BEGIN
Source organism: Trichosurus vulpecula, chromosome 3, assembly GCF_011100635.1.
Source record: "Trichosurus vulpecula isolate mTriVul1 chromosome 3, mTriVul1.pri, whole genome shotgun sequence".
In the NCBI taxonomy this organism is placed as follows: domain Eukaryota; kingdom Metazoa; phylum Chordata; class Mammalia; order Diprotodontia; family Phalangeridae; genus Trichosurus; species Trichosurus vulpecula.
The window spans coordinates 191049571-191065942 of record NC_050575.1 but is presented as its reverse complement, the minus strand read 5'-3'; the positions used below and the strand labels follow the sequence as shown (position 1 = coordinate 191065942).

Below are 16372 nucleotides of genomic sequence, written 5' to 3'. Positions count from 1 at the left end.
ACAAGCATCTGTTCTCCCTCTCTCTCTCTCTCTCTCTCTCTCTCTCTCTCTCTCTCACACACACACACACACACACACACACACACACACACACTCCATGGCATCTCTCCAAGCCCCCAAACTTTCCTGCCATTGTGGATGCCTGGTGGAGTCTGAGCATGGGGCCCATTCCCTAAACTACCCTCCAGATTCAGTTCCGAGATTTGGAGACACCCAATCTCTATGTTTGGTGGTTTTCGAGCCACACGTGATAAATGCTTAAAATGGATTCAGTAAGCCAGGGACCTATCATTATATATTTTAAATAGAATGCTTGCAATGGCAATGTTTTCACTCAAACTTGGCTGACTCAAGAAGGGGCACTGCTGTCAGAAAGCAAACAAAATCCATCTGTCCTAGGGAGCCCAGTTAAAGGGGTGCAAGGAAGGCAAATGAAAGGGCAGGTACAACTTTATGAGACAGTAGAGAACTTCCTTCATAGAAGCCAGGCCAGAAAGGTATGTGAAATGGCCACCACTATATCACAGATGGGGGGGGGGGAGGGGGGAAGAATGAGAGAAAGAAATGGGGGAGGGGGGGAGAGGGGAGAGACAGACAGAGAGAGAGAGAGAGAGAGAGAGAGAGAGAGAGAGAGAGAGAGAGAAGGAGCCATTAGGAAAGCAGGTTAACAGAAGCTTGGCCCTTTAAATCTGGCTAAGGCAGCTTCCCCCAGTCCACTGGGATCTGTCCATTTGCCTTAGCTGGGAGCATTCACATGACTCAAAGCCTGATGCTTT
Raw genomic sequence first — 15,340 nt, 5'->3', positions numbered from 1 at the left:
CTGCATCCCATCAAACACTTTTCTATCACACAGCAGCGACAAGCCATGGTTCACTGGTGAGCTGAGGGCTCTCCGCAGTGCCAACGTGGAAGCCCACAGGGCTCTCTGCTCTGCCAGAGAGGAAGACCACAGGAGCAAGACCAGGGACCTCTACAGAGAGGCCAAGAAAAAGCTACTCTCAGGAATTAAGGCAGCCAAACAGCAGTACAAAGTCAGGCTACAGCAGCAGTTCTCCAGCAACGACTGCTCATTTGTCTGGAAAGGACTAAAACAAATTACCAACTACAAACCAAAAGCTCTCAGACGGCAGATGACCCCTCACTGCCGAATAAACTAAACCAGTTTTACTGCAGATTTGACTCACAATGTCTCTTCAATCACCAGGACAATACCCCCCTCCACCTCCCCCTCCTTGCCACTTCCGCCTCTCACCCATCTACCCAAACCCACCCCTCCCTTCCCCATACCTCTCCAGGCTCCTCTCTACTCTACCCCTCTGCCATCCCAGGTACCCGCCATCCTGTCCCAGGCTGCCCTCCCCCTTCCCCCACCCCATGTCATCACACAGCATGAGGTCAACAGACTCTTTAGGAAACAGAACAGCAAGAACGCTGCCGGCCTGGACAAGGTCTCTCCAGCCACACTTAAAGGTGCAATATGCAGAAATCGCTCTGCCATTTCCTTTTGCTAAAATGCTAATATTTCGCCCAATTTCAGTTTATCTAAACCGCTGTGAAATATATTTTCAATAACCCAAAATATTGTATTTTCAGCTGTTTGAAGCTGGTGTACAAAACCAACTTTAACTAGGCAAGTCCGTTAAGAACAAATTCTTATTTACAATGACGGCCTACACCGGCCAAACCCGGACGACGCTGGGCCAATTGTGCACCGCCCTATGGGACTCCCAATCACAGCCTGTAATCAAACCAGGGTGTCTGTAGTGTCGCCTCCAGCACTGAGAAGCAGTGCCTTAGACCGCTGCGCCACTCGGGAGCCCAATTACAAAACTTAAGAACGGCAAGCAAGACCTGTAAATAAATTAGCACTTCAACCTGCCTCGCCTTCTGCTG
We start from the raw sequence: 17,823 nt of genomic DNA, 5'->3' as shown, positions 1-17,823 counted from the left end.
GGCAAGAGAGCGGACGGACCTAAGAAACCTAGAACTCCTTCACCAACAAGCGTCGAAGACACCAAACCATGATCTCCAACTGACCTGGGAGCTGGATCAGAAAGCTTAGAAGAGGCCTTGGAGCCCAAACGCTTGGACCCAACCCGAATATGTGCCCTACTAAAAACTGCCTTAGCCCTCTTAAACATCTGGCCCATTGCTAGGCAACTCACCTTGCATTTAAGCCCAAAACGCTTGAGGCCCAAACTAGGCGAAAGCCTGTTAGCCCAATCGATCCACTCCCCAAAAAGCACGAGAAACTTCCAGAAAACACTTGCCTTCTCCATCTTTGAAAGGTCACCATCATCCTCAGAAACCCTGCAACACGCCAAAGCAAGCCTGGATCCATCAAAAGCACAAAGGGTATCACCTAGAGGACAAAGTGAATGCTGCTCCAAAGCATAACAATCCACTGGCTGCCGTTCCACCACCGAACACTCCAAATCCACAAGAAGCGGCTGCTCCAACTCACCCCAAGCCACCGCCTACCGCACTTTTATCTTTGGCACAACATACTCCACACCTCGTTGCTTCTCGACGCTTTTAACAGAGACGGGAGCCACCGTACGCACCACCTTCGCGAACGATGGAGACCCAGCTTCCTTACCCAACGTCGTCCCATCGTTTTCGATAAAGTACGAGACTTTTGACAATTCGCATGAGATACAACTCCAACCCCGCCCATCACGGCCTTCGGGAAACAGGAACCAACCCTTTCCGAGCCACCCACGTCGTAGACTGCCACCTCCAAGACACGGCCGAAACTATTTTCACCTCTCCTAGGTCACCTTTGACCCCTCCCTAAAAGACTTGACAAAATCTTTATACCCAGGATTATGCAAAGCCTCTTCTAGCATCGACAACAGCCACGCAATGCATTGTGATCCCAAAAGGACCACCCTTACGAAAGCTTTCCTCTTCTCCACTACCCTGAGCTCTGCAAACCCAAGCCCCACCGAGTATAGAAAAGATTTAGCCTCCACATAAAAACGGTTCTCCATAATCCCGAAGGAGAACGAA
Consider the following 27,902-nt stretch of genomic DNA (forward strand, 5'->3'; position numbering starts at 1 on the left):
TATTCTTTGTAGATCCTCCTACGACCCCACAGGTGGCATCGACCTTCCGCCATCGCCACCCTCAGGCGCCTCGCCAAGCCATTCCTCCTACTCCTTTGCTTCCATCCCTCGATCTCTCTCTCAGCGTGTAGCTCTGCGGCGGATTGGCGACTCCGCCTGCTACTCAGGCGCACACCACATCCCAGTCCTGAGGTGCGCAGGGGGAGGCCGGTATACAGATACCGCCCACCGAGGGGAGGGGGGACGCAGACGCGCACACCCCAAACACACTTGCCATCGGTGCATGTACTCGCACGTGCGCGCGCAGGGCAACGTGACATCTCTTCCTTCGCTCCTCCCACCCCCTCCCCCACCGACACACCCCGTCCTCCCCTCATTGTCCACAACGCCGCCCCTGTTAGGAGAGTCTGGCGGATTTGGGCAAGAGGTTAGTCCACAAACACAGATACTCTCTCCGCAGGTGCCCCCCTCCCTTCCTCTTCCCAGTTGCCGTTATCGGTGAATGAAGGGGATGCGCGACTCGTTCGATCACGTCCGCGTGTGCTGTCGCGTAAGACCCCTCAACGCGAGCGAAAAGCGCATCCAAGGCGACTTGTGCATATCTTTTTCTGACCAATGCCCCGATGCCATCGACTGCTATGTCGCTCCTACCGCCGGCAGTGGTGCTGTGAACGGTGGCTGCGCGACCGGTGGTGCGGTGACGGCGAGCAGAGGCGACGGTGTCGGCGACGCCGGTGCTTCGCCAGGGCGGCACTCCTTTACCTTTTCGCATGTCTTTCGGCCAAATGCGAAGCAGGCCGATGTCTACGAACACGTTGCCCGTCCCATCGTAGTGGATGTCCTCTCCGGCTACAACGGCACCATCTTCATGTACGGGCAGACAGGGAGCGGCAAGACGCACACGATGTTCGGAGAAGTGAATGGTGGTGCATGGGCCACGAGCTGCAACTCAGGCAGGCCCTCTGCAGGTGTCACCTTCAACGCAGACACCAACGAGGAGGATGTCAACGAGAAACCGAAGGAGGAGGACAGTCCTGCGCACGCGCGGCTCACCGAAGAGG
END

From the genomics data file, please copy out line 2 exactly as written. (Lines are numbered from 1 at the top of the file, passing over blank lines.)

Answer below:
Source record: "Trichosurus vulpecula isolate mTriVul1 chromosome 3, mTriVul1.pri, whole genome shotgun sequence".